With this time to reflect, I found myself thinking in a new way about Romans 8:28 which says “And we know that in all things, God works for the good of those who love him, who are called according to his purpose.” As explained by multiple pastors at my church, this passage is not saying the multiple forms of suffering in this world are good, or that if people going through hardship in their lives don’t put on a happy face, they don’t have enough faith. What this verse is trying to say is that if we trust God, we can find internal peace and joy, and God can use even terrible situations in fulfilling His purpose. That being said, I believe good can, and in some ways already has, come from this COVID-19 pandemic. It has been so interesting listening to news coverage of this pandemic, and following Facebook posts from friends. Both platforms have shown really inspiring examples of people coming together even though we have to be physically apart, in this country and around the world. From the video of people coming out to their balconies to sing the national anthem in Italy, to volunteers that have stepped up to make sure children who rely on school meal programs still eat now that schools are closed, to artists offering free concerts and free dance lessons online to lift everyone’s spirits, and my facebook friends sharing resources or words of encouragement, it has been inspiring to see how people have come together, showing one another that even if we have to be socially isolated for awhile, we are not in this alone. Ironically, back when the world was normal, we never heard of the term “social distancing” yet we could be in crowds of people yet feel alone. When life is going smoothly, I think we all, myself included can get lulled into obliviousness, focusing on our own problems, or own busy schedules and not even notice the needs of our neighbors and friends. But this crisis has definitely woken me up to the fragility, the uncertainty of life, and I find myself caring more about how family, friends and neighbors are doing. It has also been inspiring to see evidence of renewed appreciation for simple or old-fashioned pass-times that the busyness of normal life leaves no time for. One Facebook post I saw was from a mom who was making cookies with her kids, not using pre-made, pull-apart dough, but from scratch, something she said she hadn’t done in years. Another person was asking for friends to send their addresses if they would like to receive a letter because her family decided to spend the afternoon writing letters. In the old world, virtual learning was a growing trend, but still far from the mainstream. But with schools closing indefinite, forcing online learning into the mainstream, parents are becoming more involved in their children’s education, and I would imagine forging stronger bonds in the process. I think social good could come of this pandemic if it leads to a lasting re-alignment of our priorities. While activities like sports practices, tournaments, music rehearsals and concerts are fun and valuable for children, and create special memories for parents, I think good could come of this pandemic if, when the world returns to normal, families will look back with nostalgia on these days when all was cancelled, slowing down the frenzied pace of life, allowing families to actually spend time together, and strike a permanently healthier balance of activities, prioritizing family time, and simple pleasures like baking cookies on a Saturday afternoon.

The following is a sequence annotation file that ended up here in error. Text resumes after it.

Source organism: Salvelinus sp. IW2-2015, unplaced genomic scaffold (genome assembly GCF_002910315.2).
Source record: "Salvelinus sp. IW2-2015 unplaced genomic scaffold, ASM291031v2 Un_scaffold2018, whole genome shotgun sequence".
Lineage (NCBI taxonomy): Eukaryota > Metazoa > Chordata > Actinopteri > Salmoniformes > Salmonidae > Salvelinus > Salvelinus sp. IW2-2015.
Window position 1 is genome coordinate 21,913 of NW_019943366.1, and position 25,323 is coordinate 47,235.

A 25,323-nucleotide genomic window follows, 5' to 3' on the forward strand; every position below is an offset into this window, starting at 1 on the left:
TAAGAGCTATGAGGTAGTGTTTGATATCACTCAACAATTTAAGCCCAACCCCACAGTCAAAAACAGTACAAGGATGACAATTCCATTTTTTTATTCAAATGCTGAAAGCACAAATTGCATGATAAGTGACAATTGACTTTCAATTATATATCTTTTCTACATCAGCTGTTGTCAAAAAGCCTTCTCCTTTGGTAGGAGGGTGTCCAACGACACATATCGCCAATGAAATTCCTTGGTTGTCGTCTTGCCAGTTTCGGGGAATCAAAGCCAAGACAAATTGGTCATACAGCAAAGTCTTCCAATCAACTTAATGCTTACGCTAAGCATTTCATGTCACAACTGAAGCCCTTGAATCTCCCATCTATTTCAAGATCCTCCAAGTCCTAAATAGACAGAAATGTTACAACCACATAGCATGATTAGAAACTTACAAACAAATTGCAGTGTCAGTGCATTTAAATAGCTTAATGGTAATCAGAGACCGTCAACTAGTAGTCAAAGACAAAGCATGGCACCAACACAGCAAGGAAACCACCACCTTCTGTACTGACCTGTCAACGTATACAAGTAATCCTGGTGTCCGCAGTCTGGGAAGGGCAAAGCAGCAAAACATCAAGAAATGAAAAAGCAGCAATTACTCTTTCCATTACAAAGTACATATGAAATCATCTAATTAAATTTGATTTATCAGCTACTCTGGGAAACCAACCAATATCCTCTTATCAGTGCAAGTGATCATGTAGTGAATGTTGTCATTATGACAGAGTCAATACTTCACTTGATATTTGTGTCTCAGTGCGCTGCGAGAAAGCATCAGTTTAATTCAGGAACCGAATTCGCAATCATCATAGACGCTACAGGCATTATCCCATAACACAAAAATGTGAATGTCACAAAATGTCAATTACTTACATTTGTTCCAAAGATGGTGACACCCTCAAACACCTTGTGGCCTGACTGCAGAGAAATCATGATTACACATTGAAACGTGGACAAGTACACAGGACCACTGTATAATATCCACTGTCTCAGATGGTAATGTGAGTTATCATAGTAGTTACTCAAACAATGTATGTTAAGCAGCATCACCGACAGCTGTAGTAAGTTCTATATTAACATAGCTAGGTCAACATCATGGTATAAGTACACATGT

But most importantly, I think this pandemic will lead to a revival of Christianity, and a deeper level of faith for those like me who have already accepted Christ. I have already noticed transformation in my life.